Sundae TV Awards 2020

What a weird year for television. What a weird year to even be talking about television. Set aside the obviously extreme circumstances in which much of this TV season has occurred and still so much has changed. The finales of Orange is the New Black and BoJack Horseman were twin sunsets on the brief moment in time when it seemed like streaming television would be a brave new frontier of ambition, innovation and experimentation, just as the arrival of Disney+ and HBO Max confirmed it would just be another battleground for giant corporations. Disney put so much money behind their FYC campaigns that Ramy (Hulu), What We Do in the Shadows (FX) and even The Mandalorian (Disney+) racked up tons of Emmy nominations out of nowhere. And then, of course, there’s the situation we’re all in, the almost total shutdown of television production, the glut of Zoom episodes we’ve thankfully managed to avoid watching, the insane spectacle of John Krasinski making a good news aggregator YouTube show to raise people’s spirits and then selling the concept to CBS All Access without him attached. The finale of The Blacklist was only half-shot, so they animated the rest of the episode and aired it on actual television.

It feels kind of absurd to look back on this year and talk about how good the television was, but here we are. The Sundae TV Awards 2020. We can’t really claim these are what we think should have been nominated at the Emmys, or should win, since there’s an impossible amount of television to watch in the world. But if we were the only two members of the Television Academy and we could nominate any TV that aired in the most recent television season (from June 2019 to May 2020), and we only cared about the seven major awards in drama and comedy, this is what you’d get. 

You can see each of our full slates of nominees at the bottom of the post. 

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Wrestling for Sceptics: Eight Matches to Whet Your Whistle

Wrestling is in a weird place right now. In some ways, it’s going through a bit of a golden age, with a massive international independent scene that’s no longer dependent purely on local interest for support. I’ve never been to Germany – apart from a nightmarish layover in Munich Airport – but I’ve enjoyed dozens of matches from the German Wrestling Federation thanks to their availability online. I know lots of people with video-on-demand and streaming subscriptions for companies all over the world, from Mexico’s Consejo Mundial de Lucha Libre to Japan’s DDT Pro-Wrestling to my home promotion, Ireland’s Over the Top Wrestling. You can watch high-quality wrestling with solid production values every week on YouTube for free from NWA Powerrr and China’s Oriental Wrestling Entertainment. WWE, the largest wrestling company in the world, is facing serious competition from a rival for the first time in years courtesy of All Elite Wrestling and its weekly TV show, Dynamite. There’s even a pretty good women’s wrestling show from GLOW founder David McLane called WOW that I’ve reviewed over at Bell to Belles. More great wrestlers are working today than you could ever imagine and with so much variety, there really is something for everyone.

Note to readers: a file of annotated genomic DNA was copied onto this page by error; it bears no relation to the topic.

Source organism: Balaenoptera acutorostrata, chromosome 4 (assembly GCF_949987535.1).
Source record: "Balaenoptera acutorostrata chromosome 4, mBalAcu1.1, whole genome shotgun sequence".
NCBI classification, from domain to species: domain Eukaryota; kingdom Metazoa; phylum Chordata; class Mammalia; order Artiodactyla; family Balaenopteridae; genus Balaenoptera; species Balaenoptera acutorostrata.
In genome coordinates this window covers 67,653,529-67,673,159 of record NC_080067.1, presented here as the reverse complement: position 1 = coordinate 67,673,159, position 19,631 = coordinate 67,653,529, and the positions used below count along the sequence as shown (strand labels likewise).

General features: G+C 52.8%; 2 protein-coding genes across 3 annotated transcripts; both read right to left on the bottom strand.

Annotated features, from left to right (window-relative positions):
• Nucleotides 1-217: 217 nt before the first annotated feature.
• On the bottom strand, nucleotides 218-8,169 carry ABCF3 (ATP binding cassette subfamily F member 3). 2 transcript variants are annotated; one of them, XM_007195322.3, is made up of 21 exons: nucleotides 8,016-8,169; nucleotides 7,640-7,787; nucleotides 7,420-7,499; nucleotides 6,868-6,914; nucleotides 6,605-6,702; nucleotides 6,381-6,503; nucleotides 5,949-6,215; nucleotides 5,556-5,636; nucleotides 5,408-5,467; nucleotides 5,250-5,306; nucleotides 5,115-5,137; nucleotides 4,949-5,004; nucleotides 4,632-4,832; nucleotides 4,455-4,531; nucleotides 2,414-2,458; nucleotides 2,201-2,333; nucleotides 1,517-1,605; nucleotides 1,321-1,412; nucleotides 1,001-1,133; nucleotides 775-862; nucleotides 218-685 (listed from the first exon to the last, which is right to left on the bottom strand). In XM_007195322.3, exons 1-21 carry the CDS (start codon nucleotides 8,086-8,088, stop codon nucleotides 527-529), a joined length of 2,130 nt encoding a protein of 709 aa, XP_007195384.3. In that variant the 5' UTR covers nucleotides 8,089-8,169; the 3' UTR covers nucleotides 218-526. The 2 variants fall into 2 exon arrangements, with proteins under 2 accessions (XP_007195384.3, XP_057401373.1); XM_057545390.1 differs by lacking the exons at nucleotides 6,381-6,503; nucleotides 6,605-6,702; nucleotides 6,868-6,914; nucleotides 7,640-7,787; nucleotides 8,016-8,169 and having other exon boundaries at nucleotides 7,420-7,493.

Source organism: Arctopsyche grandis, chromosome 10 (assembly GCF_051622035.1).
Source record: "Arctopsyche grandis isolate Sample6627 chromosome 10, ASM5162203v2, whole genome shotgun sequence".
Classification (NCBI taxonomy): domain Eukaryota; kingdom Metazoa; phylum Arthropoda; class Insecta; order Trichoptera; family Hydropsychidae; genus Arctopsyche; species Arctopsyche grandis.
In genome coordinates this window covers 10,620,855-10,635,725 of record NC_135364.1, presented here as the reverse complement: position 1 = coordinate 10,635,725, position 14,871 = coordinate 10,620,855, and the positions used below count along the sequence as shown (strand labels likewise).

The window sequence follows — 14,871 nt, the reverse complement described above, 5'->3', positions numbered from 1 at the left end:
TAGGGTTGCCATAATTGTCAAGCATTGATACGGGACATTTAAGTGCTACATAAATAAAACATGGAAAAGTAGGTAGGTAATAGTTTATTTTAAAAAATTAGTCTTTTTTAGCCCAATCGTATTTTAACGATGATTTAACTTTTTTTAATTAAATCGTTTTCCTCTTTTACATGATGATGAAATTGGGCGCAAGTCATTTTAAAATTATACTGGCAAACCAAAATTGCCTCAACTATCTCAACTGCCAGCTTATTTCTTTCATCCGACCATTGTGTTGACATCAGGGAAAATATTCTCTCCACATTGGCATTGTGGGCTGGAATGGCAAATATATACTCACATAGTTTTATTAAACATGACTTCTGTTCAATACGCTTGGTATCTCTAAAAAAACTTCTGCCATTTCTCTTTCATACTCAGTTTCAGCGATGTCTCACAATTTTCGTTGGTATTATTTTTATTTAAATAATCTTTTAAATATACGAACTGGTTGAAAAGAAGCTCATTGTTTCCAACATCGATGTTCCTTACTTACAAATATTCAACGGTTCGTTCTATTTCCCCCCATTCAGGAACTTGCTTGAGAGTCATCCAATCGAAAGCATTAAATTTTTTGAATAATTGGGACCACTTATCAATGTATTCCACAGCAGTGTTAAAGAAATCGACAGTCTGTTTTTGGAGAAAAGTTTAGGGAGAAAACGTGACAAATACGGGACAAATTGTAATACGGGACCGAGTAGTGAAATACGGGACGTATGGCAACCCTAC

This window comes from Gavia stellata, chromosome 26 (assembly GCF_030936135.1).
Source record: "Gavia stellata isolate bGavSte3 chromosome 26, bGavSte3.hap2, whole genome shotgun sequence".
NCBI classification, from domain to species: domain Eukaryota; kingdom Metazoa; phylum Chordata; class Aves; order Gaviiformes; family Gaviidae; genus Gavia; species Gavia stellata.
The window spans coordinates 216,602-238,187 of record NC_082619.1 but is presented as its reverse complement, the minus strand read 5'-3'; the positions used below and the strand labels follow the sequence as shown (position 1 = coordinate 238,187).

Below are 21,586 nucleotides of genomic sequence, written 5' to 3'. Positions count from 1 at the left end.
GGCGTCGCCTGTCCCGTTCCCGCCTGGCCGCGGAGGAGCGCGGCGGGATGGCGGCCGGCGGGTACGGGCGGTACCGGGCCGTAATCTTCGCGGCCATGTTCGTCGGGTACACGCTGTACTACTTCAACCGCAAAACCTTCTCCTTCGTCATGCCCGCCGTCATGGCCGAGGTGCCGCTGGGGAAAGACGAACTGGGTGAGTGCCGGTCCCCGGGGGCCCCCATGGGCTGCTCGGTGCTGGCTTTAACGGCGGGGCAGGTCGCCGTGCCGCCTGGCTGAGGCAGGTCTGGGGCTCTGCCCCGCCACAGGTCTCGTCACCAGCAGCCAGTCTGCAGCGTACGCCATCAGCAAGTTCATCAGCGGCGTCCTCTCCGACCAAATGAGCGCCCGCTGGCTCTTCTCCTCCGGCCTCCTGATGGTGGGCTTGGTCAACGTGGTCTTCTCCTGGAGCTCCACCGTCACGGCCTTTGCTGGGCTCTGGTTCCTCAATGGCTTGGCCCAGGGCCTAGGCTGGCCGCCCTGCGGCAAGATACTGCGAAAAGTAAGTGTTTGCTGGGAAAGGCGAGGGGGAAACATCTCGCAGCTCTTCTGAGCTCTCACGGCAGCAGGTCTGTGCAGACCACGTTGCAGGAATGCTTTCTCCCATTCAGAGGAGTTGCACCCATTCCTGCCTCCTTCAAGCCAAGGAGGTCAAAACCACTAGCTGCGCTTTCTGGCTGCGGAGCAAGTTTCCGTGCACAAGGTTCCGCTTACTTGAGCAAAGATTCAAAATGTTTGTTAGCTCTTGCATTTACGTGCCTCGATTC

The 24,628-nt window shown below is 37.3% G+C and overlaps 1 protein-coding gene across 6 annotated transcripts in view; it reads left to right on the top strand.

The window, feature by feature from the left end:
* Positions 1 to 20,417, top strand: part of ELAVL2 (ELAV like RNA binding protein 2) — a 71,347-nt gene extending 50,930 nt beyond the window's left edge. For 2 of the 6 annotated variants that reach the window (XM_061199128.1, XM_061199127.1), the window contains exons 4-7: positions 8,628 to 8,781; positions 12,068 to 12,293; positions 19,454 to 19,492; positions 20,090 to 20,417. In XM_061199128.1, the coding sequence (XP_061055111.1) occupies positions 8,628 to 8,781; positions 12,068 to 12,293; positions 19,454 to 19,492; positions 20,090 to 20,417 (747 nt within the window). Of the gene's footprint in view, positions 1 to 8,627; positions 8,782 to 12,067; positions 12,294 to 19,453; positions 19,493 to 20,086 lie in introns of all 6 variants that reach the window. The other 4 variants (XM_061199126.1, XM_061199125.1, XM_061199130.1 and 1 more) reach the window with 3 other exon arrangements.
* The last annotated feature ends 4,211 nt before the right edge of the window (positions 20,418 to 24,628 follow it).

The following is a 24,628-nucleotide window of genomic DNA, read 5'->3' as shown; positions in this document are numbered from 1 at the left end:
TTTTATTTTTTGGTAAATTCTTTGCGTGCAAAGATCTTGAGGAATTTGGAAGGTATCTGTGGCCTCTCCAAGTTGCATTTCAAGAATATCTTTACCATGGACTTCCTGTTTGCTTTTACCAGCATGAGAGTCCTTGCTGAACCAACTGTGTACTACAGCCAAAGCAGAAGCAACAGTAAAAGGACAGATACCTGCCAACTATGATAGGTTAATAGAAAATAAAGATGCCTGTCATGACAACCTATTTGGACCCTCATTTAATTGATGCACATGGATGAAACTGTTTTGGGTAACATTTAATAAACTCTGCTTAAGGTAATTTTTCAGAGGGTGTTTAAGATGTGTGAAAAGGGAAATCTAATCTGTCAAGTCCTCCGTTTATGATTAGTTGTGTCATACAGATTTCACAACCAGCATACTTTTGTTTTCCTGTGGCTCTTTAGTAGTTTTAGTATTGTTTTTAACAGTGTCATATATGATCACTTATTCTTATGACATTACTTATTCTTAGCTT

But, in other ways, it’s a scary time for wrestling fans. WWE might have a new rival, but it’s not a rival really capable of breaking their effective monopoly on wrestling in the US. AEW is showing WWE up regularly in terms of the quality of its programming, but WWE is such a big company, and has such deep pockets, that its mere existence distorts the entire industry. It can outbid any competitor when offering contracts and constantly signs new wrestlers while rarely releasing anyone or doing anything to encourage retirement, which shrinks the pool of talent available to other companies. Unlike most companies, it demands complete exclusivity from most of its employees (sorry, “independent contractors”) and even the rare few on its British brand, NXT UK, who are allowed to perform in other companies do so under heavy restrictions and with the constant risk of being pulled from shows at the last minute. The vast majority of independent wrestling companies run on very thin margins, supported entirely by ticket and merch sales, with virtually no cushion if financial disaster strikes. There may be more companies than ever before, reaching more people than ever before, but it’s not clear whether the wrestling audience is actually expanding or if fans are just spending more and more on wrestling. I kind of suspect it’s the latter and that most of the industry is built on a foundation of fan support and audience goodwill that’s not sustainable unless more people get into wrestling. When the next big financial crisis hits and pocketbooks shrink, it’s likely it will be the end of many independent companies, not to mention the careers of the wrestlers they employ.